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New cars begin depreciating as soon as you drive them off the lot. In fact, the average new car loses about 17% of its value during the first three years of ownership, according to a 2022 study by iSeeCars.com, an automotive research firm and vehicle marketplace.
If you're in an accident soon after buying a new vehicle, a standard auto insurance policy will reimburse you for the car's current market value—not the price you paid for it—at the time of the incident. That leaves you on the hook to make up the difference for a replacement. New car replacement insurance, on the other hand, gives you the money to get a new car of the same make and model, less your deductible and certain other costs. It can help ease your financial burden, but it comes at a price. Here's what you need to know.
How Does New Car Replacement Insurance Work?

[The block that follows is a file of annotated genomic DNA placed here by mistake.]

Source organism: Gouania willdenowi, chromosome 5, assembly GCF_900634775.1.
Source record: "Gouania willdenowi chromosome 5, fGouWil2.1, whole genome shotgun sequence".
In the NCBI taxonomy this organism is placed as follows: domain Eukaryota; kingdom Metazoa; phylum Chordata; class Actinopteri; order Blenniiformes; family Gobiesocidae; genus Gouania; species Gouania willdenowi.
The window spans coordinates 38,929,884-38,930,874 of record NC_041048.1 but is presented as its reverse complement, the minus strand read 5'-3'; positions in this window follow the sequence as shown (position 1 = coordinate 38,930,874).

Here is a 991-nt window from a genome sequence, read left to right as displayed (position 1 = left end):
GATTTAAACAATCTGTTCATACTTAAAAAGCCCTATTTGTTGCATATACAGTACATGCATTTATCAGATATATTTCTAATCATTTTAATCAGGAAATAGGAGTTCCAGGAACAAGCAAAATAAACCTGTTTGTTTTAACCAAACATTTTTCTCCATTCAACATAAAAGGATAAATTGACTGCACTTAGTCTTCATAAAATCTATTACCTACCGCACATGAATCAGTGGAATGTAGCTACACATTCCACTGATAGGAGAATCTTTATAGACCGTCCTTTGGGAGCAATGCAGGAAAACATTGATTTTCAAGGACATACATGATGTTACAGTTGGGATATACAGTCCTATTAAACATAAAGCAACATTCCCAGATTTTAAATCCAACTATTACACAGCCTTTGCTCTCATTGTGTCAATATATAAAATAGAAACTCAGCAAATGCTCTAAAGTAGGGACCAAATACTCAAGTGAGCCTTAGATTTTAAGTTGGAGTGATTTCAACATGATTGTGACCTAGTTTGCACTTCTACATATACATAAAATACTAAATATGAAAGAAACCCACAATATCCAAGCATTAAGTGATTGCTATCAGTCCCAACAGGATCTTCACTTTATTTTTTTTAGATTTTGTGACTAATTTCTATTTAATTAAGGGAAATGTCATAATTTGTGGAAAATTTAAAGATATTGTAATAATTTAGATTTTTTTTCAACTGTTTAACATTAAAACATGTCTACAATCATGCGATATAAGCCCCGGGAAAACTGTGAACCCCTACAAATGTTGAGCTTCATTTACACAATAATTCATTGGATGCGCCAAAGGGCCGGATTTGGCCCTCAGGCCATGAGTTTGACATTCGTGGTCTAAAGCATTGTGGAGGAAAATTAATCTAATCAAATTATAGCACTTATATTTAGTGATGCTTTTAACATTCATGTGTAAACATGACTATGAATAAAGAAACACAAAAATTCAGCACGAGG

New car replacement insurance reimburses you for the cost, minus your deductible, of buying a brand-new version of the same make and model of your vehicle if it's totaled. It isn't available from all insurers, but it can help protect against depreciation—if your insurance company offers it and you're eligible for coverage.
To qualify for new car replacement coverage, you typically need to meet the following conditions:
- You must be the original owner. New car replacement coverage isn't available for leased vehicles.
- Your vehicle must meet the insurer's age and mileage requirements.
- You must purchase coverage within the timeframe established by the insurance company.
- You must maintain comprehensive and collision coverage on your vehicle.
What's the Difference Between New Car Replacement and Gap Insurance?
Gap insurance pays the difference between the depreciated value of your vehicle and what you owe on your loan or lease. It can be helpful if the insurance company declares your car a total loss and you owe more than it is worth. Gap insurance won't help you buy a new car, but new car replacement insurance will. New car replacement coverage applies even if you don't have an auto loan or lease.
What's the Difference Between New Car Replacement and Better Car Replacement?